History of the Cabinet Building
The Cabinet Building was designed in 1837 by an officer of the Royal Engineers then serving in Bermuda.
When it was first opened in 1884, it was known as “The Public Building” and housed the Customs and Treasury Departments and the Bermuda Library on the ground floor with the Council Room and the Secretariat on the upper.
It has remained the home of the Council and the Secretariat ever since, with the exception of a period
of nine years (1969 1977) when the Executive Council was based in offices on the second floor of the General Post Office at Church and Parliament Streets.
Entering the Entrance Hall, the doors are of Bermuda cedar. Some of the cedar was given to the Cabinet Building by the Consul General of the United States and some of the cedar was from the O1d Bus Garage on East Broadway. These doors were installed in 1989, completing the renovations to the ground floor of the Cabinet Building.
There is a large portrait above the stairs, facing down into the Entrance Hall, which is that of Queen Victoria. This is a copy an original portrait which hangs in St James’ Palace, London and is on loan from the St. George’s Foundation of New York. It shows the young Queen at the beginning of her reign, shortly after her marriage to Prince Albert of Saxe Coburg-Gotha.
In the Upper Hall, over the stairs, note should be taken of the portrait of Sir Thomas Gates who was with Admiral Sir George Somers in the Sea Venture in 1609.
In the Upper-Hall, facing the stairs is a portrait of William Herbert, 3rd Earl of Pembroke; the original, painted in 1627 for King Charles I, hangs in the National Portrait Gallery in London.
To the right is a portrait of Sir Edwin Sandys, a member of the Bermuda Company during the early years of colonization.
Lord Sandys, a descendant of Sir Edwin, had two copies made of the original portrait and in 1959 kindly presented one to Bermuda and the other to the House of Burgesses in Richmond, Virginia, to mark the 350th anniversary of the settling of both Bermuda and the Virginia Colony.
From the large casement window in the Upper Hall a pleasant view of Hamilton Harbour can be seen which, from April to November each year, includes cruise ships alongside Front Street.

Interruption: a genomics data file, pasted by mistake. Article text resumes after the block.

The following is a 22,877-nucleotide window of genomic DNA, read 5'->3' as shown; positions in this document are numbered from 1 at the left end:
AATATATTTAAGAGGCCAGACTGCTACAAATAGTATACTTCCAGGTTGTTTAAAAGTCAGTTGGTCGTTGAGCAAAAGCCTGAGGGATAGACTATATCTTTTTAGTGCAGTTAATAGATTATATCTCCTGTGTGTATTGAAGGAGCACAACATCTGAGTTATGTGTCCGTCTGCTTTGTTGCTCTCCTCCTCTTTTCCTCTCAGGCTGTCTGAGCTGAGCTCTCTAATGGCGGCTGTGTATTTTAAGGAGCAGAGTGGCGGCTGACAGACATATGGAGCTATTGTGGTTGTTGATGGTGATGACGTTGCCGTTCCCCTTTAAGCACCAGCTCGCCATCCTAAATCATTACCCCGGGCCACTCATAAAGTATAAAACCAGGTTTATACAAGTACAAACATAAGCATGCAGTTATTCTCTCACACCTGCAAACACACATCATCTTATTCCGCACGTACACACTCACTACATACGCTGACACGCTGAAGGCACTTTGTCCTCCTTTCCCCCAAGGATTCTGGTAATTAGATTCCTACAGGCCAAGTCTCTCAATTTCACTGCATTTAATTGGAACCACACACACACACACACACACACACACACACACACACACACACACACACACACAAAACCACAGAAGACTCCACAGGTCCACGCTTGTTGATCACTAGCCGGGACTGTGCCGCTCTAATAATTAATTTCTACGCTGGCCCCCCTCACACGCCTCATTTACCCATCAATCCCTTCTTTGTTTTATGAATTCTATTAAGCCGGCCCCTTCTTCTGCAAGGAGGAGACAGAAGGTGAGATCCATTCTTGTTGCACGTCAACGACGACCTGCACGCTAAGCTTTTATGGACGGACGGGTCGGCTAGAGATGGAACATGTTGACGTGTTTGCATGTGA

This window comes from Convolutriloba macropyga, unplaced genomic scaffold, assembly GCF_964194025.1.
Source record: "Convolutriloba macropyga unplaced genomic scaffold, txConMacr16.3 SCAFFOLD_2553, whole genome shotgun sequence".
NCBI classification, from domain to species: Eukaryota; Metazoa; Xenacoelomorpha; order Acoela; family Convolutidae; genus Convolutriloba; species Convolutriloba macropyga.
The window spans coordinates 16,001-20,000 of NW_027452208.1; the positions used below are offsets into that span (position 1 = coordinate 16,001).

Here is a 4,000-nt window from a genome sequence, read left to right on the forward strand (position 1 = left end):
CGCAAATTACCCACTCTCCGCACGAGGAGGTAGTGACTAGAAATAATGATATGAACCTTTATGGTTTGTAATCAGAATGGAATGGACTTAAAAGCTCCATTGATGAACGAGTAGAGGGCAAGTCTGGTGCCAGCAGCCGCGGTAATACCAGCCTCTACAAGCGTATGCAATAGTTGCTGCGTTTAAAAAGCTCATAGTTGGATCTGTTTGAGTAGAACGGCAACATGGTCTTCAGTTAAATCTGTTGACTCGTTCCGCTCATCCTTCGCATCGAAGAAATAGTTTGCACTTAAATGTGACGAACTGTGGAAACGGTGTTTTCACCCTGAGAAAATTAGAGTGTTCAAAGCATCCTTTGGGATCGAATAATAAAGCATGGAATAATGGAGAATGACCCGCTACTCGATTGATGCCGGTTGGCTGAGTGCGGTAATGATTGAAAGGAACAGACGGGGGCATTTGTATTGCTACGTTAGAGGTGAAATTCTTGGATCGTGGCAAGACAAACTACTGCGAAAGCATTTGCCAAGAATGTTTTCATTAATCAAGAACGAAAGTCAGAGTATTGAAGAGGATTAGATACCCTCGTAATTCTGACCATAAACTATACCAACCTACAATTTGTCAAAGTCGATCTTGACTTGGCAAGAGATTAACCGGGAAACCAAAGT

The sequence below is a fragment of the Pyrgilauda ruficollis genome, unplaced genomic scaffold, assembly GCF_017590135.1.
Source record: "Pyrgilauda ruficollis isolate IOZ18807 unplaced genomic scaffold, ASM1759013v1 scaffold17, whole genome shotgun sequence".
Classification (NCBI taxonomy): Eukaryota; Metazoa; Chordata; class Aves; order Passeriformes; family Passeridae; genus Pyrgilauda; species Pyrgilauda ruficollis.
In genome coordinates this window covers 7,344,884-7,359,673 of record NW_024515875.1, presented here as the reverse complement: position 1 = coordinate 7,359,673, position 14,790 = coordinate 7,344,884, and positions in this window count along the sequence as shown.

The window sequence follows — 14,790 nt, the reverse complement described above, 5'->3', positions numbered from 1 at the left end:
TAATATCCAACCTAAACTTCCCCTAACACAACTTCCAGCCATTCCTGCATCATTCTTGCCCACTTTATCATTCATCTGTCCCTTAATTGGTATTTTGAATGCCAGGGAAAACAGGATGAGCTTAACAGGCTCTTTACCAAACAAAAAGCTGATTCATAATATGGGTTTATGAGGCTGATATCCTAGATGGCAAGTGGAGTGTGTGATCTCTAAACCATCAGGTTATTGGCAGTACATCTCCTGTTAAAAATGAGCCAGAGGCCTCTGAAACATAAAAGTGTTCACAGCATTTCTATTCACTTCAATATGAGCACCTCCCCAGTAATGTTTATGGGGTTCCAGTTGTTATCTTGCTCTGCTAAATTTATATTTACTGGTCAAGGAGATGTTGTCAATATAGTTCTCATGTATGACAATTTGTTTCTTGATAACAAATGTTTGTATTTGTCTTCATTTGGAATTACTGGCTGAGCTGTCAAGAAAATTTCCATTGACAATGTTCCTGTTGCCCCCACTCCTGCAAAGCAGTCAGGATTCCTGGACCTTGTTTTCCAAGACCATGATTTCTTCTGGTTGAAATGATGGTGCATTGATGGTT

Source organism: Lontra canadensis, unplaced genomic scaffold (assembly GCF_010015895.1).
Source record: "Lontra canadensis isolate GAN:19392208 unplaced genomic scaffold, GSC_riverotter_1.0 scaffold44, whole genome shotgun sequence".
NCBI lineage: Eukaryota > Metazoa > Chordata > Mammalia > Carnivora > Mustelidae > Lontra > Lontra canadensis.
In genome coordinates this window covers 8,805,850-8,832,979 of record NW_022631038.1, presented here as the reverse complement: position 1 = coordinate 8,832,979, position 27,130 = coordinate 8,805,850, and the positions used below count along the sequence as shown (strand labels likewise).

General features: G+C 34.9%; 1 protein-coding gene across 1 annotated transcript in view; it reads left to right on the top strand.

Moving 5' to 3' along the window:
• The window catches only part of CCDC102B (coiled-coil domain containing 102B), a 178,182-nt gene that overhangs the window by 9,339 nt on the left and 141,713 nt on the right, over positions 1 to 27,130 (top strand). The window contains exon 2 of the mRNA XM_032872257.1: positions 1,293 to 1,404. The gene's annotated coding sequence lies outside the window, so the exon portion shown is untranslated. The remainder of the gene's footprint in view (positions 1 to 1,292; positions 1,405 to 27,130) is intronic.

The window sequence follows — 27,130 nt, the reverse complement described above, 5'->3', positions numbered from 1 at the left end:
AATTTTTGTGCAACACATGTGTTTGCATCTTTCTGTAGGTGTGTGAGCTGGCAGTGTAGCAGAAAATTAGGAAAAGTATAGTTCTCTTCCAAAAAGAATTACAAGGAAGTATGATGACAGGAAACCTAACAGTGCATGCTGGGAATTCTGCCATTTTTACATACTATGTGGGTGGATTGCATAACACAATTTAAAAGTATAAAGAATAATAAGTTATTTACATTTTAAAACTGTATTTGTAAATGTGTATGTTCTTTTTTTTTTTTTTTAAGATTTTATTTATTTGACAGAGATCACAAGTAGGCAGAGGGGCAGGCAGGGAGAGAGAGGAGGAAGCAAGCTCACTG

Either side of the casement window are portraits of King George III (1760 1820) and Queen Charlotte these are believed to be the works of Allan Ramsay, Court Painter (1713 1784). It was the taxation policy of George III and his Minister, Lord North that so exasperated the North American colonists that on 4th July, 1776, they proclaimed their independence from Great Britain.
To the left of the door leading into the Senate Chamber is a portrait of Sir Francis Forbes who enjoyed a successful career in the legal profession and, moving to the Southern Hemisphere, served as a Chief Justice in New South Wales.
THE SENATE CHAMBER
When Parliament is in session, the Senate meets at 10.00 a.m. each Wednesday to discuss matters sent forward by the House of Assembly. The gallery to the left of the main entrance is for the use of the public. To the right, there is a small glass topped table. The book inside bears the signature of Her Royal Highness The Princess Margaret, Countess of Snowdon, who was present for the convening of Parliament on November 2, 1990.
Beyond, on top of the bookshelves, is a long glass case, which contains The Black Rod. This is the emblem of office carried by a senior Police Officer who, when the Governor is about to open Parliament following a General Election or a seasonal Recess, summons the elected representatives from the House of Assembly and leads them in procession to the Senate Chamber.
The Black Rod in the case was fashioned by the Crown Jewellers and is topped with a silver Coat of Arms and tipped with an inset Bermuda crown piece. It was presented to the Government in 1964 by Mr. B.C.C. Outerbridge who gave many years of service to Bermuda, in the House of Assembly both as a member and as Deputy Speaker, and subsequently in the Senate then known as the Legislative Council.